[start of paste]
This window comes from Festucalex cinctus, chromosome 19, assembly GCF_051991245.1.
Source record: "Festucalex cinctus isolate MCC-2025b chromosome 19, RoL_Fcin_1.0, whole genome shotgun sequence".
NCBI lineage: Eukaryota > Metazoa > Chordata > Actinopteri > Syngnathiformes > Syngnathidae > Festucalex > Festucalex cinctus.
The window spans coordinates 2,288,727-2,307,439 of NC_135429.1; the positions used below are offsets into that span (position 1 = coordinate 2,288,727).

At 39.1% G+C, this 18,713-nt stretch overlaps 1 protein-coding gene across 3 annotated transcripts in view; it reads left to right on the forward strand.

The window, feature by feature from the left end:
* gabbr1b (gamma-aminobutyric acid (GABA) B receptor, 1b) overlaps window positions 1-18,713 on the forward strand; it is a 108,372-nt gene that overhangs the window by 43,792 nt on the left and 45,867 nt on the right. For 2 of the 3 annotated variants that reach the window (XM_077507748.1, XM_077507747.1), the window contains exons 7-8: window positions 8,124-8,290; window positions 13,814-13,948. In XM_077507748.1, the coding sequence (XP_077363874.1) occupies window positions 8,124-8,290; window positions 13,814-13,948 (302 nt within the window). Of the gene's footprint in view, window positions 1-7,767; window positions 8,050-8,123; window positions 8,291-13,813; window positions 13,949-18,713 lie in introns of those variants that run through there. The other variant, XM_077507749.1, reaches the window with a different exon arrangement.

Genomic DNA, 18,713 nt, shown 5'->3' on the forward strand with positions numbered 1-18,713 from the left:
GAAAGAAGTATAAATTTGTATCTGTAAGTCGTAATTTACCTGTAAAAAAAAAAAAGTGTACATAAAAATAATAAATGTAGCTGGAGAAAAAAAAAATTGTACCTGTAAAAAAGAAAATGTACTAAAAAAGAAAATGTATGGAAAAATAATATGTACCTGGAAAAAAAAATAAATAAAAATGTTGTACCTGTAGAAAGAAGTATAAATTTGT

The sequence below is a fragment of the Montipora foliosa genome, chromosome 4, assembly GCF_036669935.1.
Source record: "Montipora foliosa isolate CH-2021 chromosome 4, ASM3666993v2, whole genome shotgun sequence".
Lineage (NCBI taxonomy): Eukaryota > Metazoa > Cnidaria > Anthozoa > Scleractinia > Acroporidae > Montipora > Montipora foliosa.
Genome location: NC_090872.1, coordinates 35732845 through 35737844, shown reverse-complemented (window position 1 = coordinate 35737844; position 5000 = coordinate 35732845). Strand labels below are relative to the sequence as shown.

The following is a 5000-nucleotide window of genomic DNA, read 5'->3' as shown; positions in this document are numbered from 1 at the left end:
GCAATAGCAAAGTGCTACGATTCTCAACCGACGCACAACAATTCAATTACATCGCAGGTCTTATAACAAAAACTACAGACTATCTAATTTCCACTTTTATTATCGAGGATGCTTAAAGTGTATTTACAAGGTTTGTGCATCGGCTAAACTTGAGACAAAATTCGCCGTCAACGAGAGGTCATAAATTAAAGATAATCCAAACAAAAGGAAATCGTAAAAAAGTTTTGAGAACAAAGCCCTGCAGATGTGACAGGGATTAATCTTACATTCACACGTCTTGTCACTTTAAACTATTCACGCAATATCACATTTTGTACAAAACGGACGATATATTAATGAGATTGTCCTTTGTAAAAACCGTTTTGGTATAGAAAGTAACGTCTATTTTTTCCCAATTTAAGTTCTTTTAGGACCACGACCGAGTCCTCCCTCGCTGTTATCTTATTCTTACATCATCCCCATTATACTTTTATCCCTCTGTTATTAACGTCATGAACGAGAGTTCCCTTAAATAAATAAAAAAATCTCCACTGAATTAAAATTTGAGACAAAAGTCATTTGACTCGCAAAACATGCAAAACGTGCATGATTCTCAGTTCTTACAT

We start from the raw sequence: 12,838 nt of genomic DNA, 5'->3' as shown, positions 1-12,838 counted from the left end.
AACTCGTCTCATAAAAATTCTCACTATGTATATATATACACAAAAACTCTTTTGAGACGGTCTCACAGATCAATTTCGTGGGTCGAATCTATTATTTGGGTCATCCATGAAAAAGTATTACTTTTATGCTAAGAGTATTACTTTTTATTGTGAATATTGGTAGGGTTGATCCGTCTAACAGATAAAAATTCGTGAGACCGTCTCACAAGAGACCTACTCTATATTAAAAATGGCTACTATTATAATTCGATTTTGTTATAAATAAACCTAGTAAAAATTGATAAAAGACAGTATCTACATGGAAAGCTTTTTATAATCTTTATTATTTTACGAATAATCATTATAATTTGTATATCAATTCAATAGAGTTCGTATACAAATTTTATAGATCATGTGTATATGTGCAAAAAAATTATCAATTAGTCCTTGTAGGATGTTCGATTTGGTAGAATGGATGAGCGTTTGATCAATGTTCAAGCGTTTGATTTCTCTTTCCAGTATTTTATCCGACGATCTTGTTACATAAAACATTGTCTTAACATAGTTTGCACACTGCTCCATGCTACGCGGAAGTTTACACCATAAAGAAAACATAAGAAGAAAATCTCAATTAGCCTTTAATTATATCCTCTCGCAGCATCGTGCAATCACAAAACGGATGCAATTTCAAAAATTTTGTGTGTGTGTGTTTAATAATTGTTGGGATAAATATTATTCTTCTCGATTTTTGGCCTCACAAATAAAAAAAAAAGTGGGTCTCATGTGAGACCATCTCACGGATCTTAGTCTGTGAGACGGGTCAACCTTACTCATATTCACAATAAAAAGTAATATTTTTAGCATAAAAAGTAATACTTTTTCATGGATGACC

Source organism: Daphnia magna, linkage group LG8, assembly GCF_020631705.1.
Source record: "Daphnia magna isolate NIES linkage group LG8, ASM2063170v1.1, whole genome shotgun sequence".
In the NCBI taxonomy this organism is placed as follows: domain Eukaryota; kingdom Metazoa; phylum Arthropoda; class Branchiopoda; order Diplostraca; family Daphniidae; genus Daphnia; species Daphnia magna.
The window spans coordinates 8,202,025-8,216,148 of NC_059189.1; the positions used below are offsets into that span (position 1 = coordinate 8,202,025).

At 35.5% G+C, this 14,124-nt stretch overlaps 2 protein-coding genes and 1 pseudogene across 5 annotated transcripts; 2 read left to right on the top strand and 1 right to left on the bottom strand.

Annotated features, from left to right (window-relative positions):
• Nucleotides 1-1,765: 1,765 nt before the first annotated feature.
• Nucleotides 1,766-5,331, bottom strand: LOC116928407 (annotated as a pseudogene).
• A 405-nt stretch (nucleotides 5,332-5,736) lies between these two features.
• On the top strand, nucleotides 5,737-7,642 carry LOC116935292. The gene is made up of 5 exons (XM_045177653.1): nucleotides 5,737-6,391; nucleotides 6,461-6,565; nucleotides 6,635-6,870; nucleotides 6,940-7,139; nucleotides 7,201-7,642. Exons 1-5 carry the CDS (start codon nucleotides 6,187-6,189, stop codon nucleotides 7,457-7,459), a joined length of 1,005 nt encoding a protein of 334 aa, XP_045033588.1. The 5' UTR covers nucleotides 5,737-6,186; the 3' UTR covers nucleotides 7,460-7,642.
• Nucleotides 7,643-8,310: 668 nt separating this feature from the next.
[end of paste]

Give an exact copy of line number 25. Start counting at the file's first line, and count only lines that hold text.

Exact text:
• Nucleotides 1,766-5,331, bottom strand: LOC116928407 (annotated as a pseudogene).